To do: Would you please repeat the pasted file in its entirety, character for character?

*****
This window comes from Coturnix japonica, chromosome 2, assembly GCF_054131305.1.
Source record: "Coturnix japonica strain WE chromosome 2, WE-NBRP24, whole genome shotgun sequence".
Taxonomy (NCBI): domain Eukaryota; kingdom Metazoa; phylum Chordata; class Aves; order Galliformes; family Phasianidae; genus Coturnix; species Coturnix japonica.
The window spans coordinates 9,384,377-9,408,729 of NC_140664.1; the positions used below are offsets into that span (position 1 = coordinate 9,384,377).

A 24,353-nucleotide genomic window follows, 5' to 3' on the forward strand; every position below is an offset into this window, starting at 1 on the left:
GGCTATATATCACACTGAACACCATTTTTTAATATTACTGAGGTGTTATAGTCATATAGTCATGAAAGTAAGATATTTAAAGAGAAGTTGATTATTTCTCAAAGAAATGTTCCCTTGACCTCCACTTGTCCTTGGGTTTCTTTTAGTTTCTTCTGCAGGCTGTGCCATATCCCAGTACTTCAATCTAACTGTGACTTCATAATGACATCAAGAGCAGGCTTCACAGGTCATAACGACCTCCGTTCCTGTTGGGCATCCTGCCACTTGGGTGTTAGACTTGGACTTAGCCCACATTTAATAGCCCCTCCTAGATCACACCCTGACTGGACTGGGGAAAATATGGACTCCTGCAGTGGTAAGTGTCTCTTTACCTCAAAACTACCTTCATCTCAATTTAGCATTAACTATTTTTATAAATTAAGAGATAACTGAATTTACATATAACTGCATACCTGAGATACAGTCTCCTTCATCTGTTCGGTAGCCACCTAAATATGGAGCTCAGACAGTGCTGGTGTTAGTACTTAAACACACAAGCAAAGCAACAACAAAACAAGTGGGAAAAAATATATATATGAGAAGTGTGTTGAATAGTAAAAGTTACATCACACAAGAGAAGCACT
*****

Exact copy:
This window comes from Coturnix japonica, chromosome 2, assembly GCF_054131305.1.
Source record: "Coturnix japonica strain WE chromosome 2, WE-NBRP24, whole genome shotgun sequence".
Taxonomy (NCBI): domain Eukaryota; kingdom Metazoa; phylum Chordata; class Aves; order Galliformes; family Phasianidae; genus Coturnix; species Coturnix japonica.
The window spans coordinates 9,384,377-9,408,729 of NC_140664.1; the positions used below are offsets into that span (position 1 = coordinate 9,384,377).

A 24,353-nucleotide genomic window follows, 5' to 3' on the forward strand; every position below is an offset into this window, starting at 1 on the left:
GGCTATATATCACACTGAACACCATTTTTTAATATTACTGAGGTGTTATAGTCATATAGTCATGAAAGTAAGATATTTAAAGAGAAGTTGATTATTTCTCAAAGAAATGTTCCCTTGACCTCCACTTGTCCTTGGGTTTCTTTTAGTTTCTTCTGCAGGCTGTGCCATATCCCAGTACTTCAATCTAACTGTGACTTCATAATGACATCAAGAGCAGGCTTCACAGGTCATAACGACCTCCGTTCCTGTTGGGCATCCTGCCACTTGGGTGTTAGACTTGGACTTAGCCCACATTTAATAGCCCCTCCTAGATCACACCCTGACTGGACTGGGGAAAATATGGACTCCTGCAGTGGTAAGTGTCTCTTTACCTCAAAACTACCTTCATCTCAATTTAGCATTAACTATTTTTATAAATTAAGAGATAACTGAATTTACATATAACTGCATACCTGAGATACAGTCTCCTTCATCTGTTCGGTAGCCACCTAAATATGGAGCTCAGACAGTGCTGGTGTTAGTACTTAAACACACAAGCAAAGCAACAACAAAACAAGTGGGAAAAAATATATATATGAGAAGTGTGTTGAATAGTAAAAGTTACATCACACAAGAGAAGCACT